[At-Large] Fwd: Draft ALAC Statement of PIC DRP

Alan Greenberg alan.greenberg at mcgill.ca
Sat Mar 30 23:23:20 UTC 2013

>To: ALAC Working List <alac at atlarge-lists.icann.org>
>From: Alan Greenberg <alan.greenberg at mcgill.ca>
>Subject: Draft ALAC Statement of PIC DRP
>Holly had volunteered to look at the Public Interest Commitment 
>(PIC) Dispute Resolution Procedure (DRP) and see if an ALAC 
>statement was required.
>Due to time constraints, she could not do this, and Olivier asked my 
>to follow up on it.
>I did so, and found that the DRP was, in my mind, not satisfactory. 
>The DRP can be found at 
>The statement can be found at https://community.icann.org/x/pJlwAg 
>and is also reproduced below. It is short, but somewhat harsher than 
>those I would normally draft.
>ALAC Statement on Public Interest Commitments Dispute Resolution Procedure
>The ALAC is disappointed in the proposed mechanism for enforcement 
>of the new gTLD Public Interest Commitments.
>Although described a dispute resolution procedure, the process was 
>introduce whereby a Public Interest Commitment (PIC) could be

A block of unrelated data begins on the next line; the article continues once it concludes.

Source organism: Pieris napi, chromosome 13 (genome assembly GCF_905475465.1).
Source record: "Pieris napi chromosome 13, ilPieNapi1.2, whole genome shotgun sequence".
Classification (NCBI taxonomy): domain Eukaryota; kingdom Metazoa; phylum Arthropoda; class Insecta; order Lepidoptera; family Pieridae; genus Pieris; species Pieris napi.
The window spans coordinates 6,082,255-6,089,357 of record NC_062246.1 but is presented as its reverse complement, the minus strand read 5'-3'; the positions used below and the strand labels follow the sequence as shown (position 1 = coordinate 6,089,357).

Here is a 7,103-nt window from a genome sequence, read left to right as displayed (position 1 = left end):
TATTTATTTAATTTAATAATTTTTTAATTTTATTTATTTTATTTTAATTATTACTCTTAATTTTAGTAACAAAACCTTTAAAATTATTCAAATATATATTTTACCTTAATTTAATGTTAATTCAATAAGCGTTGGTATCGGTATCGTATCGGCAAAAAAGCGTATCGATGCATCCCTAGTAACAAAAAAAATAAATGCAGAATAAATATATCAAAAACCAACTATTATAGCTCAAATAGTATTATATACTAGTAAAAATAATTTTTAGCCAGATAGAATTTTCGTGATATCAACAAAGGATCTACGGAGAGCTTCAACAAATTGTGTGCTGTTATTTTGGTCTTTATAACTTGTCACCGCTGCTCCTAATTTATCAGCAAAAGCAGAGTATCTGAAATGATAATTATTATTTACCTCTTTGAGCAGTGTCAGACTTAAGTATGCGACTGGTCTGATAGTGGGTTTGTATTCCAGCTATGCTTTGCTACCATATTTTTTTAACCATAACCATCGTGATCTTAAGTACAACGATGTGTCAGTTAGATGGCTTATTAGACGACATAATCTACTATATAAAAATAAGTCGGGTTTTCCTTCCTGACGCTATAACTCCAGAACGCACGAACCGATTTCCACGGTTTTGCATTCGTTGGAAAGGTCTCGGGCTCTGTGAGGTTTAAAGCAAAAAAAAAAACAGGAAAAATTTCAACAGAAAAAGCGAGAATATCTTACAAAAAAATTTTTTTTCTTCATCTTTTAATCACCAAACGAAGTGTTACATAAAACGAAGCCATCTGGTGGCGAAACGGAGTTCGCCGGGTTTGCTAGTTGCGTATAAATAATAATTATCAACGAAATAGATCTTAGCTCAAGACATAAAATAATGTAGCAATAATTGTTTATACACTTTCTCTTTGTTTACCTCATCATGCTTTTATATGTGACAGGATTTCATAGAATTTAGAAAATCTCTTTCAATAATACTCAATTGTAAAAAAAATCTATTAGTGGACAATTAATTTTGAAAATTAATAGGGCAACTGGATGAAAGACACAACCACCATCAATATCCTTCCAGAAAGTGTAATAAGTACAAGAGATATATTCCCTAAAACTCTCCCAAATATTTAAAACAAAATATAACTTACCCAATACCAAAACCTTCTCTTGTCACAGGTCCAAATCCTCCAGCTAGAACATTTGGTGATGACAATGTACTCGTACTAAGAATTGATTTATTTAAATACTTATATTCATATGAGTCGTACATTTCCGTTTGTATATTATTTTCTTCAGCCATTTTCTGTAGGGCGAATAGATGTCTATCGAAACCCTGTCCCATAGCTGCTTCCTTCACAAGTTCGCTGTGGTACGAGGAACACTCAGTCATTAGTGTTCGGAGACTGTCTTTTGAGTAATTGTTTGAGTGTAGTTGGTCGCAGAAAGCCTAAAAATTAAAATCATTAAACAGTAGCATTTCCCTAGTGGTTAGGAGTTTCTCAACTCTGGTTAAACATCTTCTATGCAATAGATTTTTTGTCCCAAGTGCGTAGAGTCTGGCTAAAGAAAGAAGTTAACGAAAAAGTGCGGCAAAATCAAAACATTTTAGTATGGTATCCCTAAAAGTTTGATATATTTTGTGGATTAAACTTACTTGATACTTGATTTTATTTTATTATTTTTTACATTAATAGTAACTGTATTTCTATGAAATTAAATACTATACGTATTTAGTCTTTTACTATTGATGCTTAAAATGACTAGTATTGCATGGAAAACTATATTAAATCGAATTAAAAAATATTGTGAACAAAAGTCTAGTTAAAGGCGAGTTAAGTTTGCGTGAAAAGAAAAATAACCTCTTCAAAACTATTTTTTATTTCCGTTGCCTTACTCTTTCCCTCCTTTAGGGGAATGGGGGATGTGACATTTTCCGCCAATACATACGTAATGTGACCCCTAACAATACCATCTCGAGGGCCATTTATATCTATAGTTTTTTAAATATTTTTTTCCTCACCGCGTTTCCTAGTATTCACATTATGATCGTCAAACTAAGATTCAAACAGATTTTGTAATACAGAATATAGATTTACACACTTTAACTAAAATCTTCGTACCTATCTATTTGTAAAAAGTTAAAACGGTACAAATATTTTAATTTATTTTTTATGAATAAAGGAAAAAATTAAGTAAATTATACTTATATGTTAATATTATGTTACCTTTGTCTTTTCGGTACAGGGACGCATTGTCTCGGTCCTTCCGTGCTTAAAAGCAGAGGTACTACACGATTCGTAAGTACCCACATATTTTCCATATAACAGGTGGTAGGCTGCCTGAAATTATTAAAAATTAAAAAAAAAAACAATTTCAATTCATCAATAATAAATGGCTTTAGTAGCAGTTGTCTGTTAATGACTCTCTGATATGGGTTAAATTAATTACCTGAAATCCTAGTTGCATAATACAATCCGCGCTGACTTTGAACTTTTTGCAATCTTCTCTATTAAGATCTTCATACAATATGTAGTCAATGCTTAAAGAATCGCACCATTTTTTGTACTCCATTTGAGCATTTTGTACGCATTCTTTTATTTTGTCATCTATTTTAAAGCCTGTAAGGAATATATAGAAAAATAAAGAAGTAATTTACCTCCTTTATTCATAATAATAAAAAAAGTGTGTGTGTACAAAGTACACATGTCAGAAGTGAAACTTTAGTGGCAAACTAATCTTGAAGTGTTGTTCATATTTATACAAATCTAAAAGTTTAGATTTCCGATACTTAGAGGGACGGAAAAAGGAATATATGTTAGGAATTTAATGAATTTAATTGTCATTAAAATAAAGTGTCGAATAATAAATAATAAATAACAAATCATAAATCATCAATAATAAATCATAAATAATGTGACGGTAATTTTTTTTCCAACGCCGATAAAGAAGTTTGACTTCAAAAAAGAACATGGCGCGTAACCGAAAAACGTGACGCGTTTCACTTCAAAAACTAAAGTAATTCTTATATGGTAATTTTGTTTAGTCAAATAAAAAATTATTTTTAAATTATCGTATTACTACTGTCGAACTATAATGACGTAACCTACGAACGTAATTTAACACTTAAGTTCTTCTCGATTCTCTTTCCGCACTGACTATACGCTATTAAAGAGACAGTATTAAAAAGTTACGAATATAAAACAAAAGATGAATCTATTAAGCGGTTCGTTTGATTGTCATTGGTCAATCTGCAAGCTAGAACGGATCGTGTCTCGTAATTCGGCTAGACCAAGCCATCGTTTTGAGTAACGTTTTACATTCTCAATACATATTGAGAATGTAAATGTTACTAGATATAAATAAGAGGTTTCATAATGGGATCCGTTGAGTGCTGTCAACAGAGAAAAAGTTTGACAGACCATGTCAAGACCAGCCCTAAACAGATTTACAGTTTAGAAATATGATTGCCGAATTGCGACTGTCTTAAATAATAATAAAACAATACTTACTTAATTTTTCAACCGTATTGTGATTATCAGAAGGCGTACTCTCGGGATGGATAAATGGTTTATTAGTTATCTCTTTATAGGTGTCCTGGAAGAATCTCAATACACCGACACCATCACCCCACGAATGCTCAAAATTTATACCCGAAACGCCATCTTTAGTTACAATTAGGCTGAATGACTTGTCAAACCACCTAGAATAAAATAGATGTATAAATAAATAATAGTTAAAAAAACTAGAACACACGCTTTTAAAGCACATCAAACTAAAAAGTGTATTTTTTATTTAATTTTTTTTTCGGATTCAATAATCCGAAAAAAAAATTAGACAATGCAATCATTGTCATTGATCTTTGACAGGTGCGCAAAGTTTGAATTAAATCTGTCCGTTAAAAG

>"enforced by ICANN" 
>When announced, many in the community presumed that "enforced" 
>included an ICANN Compliance connection, and that "by ICANN" in fact 
>meant, "by ICANN".
>As it stands, the process:
>- Requires possibly significant fees, the magnitude of which are currently;
>- Requires that the complainant can show measurable harm due to the violation;
>- May be filed by ICANN, but there is no obligation to do so.
>Since no exception is noted, presumably ICANN could only file an 
>objection if ICANN itself could demonstrate that it was measurable 
>harmed. This sounds like a return to the days when the only 
>sanctions ICANN applied under the RAA were those where ICANN was not 
>being paid.
>Using this same standard of language, one could say that 
>"trade-marks are enforced by ICANN" because it has provided the UDRP.
>There was much hope in the community that the PIC would go at least 
>part way to recovering from the mistake of not requiring all new 
>gTLD applicants to stand by their application promises once the new 
>TLD is delegated. This hope has not been satisfied.

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